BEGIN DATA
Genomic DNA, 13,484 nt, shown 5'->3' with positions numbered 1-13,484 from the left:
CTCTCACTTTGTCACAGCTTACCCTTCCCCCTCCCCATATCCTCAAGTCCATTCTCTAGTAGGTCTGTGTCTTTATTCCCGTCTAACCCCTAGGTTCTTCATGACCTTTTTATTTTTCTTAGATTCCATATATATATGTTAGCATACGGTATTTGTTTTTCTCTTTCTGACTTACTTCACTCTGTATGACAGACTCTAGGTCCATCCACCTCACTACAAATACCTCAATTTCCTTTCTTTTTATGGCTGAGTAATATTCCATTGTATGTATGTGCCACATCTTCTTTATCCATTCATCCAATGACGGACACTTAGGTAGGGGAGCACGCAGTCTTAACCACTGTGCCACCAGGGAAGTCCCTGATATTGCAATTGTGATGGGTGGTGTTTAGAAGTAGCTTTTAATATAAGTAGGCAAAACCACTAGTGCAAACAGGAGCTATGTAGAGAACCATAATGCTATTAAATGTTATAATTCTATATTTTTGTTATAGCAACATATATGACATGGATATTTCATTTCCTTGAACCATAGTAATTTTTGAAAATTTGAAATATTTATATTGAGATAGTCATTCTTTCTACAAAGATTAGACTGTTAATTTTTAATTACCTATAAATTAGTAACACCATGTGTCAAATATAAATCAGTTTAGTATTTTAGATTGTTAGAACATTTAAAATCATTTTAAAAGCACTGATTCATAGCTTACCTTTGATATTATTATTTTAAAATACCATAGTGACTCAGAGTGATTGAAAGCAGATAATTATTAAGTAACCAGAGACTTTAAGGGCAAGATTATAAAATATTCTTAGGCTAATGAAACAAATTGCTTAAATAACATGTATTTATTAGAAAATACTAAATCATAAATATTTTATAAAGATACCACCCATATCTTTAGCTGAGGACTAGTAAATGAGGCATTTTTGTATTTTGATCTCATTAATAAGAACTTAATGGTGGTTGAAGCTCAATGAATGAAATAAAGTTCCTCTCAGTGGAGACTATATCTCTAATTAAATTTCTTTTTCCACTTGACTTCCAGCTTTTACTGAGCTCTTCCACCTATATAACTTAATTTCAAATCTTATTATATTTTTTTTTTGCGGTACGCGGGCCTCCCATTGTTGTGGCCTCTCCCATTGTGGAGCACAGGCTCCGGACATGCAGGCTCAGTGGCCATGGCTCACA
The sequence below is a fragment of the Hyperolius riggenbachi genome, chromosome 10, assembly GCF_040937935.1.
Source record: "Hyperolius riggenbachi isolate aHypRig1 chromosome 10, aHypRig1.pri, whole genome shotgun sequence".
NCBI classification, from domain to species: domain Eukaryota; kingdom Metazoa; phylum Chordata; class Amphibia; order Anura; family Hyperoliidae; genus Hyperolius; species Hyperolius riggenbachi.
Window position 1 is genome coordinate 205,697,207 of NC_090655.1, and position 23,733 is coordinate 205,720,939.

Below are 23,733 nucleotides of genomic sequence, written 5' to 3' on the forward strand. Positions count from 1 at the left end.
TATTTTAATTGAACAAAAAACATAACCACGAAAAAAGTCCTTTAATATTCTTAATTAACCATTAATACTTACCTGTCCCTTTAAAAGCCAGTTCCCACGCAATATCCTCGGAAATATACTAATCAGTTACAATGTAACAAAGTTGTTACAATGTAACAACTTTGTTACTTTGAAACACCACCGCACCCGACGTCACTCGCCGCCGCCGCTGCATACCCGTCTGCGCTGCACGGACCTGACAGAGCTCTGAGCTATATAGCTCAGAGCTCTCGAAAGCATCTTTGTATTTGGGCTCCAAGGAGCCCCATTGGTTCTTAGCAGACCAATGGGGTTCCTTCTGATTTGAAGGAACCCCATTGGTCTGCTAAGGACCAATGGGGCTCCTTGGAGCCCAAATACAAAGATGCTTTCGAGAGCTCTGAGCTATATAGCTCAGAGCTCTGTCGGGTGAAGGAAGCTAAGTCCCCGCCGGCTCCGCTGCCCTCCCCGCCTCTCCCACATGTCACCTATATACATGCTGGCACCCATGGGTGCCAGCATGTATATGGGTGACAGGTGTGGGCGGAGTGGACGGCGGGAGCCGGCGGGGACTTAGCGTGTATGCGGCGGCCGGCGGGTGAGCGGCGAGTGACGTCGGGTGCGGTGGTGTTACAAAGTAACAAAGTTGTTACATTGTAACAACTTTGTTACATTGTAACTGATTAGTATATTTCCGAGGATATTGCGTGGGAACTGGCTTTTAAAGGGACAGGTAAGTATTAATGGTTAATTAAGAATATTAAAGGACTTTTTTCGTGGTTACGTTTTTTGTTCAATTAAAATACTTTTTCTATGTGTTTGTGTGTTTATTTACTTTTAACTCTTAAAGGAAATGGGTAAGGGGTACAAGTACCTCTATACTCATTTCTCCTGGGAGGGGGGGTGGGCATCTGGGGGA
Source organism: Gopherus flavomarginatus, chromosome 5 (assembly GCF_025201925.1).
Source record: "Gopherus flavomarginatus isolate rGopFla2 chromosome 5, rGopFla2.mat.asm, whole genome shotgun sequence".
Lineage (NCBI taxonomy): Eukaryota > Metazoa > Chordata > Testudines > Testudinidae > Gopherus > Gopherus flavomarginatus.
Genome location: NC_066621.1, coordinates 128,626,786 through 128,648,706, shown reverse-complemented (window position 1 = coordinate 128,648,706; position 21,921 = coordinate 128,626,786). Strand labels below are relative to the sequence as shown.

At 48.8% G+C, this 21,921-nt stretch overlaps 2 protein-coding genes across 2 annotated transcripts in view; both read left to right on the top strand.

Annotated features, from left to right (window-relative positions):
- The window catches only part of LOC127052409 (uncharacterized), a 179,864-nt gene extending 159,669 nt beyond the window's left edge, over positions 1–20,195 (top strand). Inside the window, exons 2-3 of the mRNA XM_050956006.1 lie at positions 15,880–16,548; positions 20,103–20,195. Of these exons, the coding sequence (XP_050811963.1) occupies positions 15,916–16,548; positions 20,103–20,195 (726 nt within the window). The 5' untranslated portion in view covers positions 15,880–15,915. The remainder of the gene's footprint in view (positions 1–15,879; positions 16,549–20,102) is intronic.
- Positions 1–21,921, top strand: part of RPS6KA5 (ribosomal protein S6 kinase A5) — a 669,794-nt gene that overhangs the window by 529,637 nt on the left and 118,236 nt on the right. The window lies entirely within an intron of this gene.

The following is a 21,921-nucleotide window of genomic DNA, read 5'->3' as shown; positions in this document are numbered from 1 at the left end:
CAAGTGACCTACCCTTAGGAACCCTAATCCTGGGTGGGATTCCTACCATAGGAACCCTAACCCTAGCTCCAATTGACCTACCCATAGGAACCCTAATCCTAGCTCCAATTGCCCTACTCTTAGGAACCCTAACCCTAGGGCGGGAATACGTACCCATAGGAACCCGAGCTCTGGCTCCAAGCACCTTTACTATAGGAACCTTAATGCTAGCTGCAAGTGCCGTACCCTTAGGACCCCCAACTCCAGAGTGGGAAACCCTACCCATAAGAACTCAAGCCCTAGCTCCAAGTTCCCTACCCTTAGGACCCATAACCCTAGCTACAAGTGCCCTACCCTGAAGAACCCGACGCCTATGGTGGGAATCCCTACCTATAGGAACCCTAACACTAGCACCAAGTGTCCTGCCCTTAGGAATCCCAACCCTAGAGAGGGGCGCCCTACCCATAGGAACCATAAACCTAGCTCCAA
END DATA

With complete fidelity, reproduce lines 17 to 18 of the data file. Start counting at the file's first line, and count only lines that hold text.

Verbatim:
The following is a 21,921-nucleotide window of genomic DNA, read 5'->3' as shown; positions in this document are numbered from 1 at the left end:
CAAGTGACCTACCCTTAGGAACCCTAATCCTGGGTGGGATTCCTACCATAGGAACCCTAACCCTAGCTCCAATTGACCTACCCATAGGAACCCTAATCCTAGCTCCAATTGCCCTACTCTTAGGAACCCTAACCCTAGGGCGGGAATACGTACCCATAGGAACCCGAGCTCTGGCTCCAAGCACCTTTACTATAGGAACCTTAATGCTAGCTGCAAGTGCCGTACCCTTAGGACCCCCAACTCCAGAGTGGGAAACCCTACCCATAAGAACTCAAGCCCTAGCTCCAAGTTCCCTACCCTTAGGACCCATAACCCTAGCTACAAGTGCCCTACCCTGAAGAACCCGACGCCTATGGTGGGAATCCCTACCTATAGGAACCCTAACACTAGCACCAAGTGTCCTGCCCTTAGGAATCCCAACCCTAGAGAGGGGCGCCCTACCCATAGGAACCATAAACCTAGCTCCAA